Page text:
The story of Mel, the Real Programmer is one of the myths in the discipline of programming. Written and published in 1983 on a Usenet board, it recounts the tale of Mel Kaye, an individual who wrote software on the 1959 ACT-1 compiler and has become a recurring reference in programmer’s lore, partly due to Kaye’s ability to write both excellent and inscrutable code. This obfuscating aspect of a code that only its writer can read, while being considered in this context a laudable feature of model programming work, and informing ideals of programmers, slowly began to phase out in the 1960s. With the extension of the market for commercial software, more and more companies started to constitute what is today a large part of the technology industry, composed of teams of multiple programmers working on the same codebase. This mutation, from the individual programmer implementing ad hoc and personal solutions to group coordination to build and maintain large, distributed pieces of software, brought with it a necessity to harmonize and standardize the way in which code is written. Today, style guides and style guidelines are a recurring topic in both the software development and computer science research; particularly, debates about programming style implementations and best practices remain significant, if under-examined, parts of a given programmer’s practice in a commercial context.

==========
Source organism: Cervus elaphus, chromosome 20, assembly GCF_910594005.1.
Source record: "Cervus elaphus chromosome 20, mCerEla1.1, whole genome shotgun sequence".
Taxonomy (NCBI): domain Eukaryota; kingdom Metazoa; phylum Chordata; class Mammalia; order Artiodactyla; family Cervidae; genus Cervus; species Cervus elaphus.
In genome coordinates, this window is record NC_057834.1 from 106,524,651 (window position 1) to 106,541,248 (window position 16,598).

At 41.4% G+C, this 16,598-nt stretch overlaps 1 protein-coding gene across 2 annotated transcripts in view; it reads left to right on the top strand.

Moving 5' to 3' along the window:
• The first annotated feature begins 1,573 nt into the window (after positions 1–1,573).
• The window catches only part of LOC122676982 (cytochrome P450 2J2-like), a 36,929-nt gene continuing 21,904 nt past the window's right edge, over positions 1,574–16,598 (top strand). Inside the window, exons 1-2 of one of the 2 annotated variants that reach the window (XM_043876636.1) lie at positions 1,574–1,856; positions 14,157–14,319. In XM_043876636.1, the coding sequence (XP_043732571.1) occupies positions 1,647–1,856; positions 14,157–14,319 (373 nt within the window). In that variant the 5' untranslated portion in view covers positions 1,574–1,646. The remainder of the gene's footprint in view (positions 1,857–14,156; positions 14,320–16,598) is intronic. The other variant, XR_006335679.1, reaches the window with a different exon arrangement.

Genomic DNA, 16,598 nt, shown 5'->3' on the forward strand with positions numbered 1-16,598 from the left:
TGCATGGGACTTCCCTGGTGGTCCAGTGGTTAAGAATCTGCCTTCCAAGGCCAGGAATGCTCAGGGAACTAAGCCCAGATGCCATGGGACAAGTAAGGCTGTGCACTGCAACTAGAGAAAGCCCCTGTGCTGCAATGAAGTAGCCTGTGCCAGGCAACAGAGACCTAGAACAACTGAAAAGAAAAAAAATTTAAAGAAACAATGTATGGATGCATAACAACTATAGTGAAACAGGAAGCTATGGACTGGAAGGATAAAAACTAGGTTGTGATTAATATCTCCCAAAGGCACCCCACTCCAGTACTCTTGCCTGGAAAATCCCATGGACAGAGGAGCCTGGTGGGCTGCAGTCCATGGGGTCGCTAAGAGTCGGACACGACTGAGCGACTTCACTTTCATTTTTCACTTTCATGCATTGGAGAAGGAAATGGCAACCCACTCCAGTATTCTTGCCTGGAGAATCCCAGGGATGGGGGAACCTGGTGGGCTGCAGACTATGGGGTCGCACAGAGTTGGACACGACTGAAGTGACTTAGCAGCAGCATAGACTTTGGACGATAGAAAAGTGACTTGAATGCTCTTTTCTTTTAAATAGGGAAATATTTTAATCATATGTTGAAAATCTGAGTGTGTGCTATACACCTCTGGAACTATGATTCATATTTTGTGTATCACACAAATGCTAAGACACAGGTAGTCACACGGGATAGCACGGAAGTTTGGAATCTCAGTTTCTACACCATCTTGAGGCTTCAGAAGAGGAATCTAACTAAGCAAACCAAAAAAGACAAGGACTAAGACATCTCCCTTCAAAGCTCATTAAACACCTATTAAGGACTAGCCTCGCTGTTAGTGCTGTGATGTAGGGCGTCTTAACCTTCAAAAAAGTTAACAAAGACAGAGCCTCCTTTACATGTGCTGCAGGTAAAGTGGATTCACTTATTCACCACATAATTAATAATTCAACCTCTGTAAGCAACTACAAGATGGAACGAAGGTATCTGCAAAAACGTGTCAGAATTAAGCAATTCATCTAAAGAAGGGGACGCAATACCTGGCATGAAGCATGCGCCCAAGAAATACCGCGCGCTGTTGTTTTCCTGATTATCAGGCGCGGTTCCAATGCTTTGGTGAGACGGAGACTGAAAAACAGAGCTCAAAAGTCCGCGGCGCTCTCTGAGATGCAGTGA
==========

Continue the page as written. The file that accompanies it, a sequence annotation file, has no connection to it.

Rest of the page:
In the first part, I will address the needs for style and, consequently, style guides in contemporary, commercial programming practices, inscribing it further into both the sociology of style and the sociology of organizations. In particular, I will highlight continuities and breaks between style guides for human languages and style guides for programming languages. Building on this dichotomy, the second part of this article highlights the specific technical intermediary objects involved in those discussions and implementations. Both GitHub and linters are significant component of the creation and implementation of style guides and therefore will occupy a central role in this analysis. After developing on the research methods used in this study, as qualitative discourse analysis of issues and pull requests, I will develop on the findings of this research, highlighting discursive and structural differences between the three targeted repositories. Finally, I will conclude by highlighting the findings of such an analysis, focusing on the place of tools, read-only documents and read-write documents, as well as invisible communities in the development of style guides.
question: what are some of the discursive strategies in place regarding style guide adoption and modification? how are these connected to, and affected by github?
hypotheses: the socio-technological milieu in which these discussions happen affects the argumentation
in the end it’s affected by github’s:
: Nather, Ed (2003-09-12) [1983-05-21], The story of Mel, a Real Programmer, FOLDOC
: ref needed
: ref needed
: ref needed - formal institutions (goody?)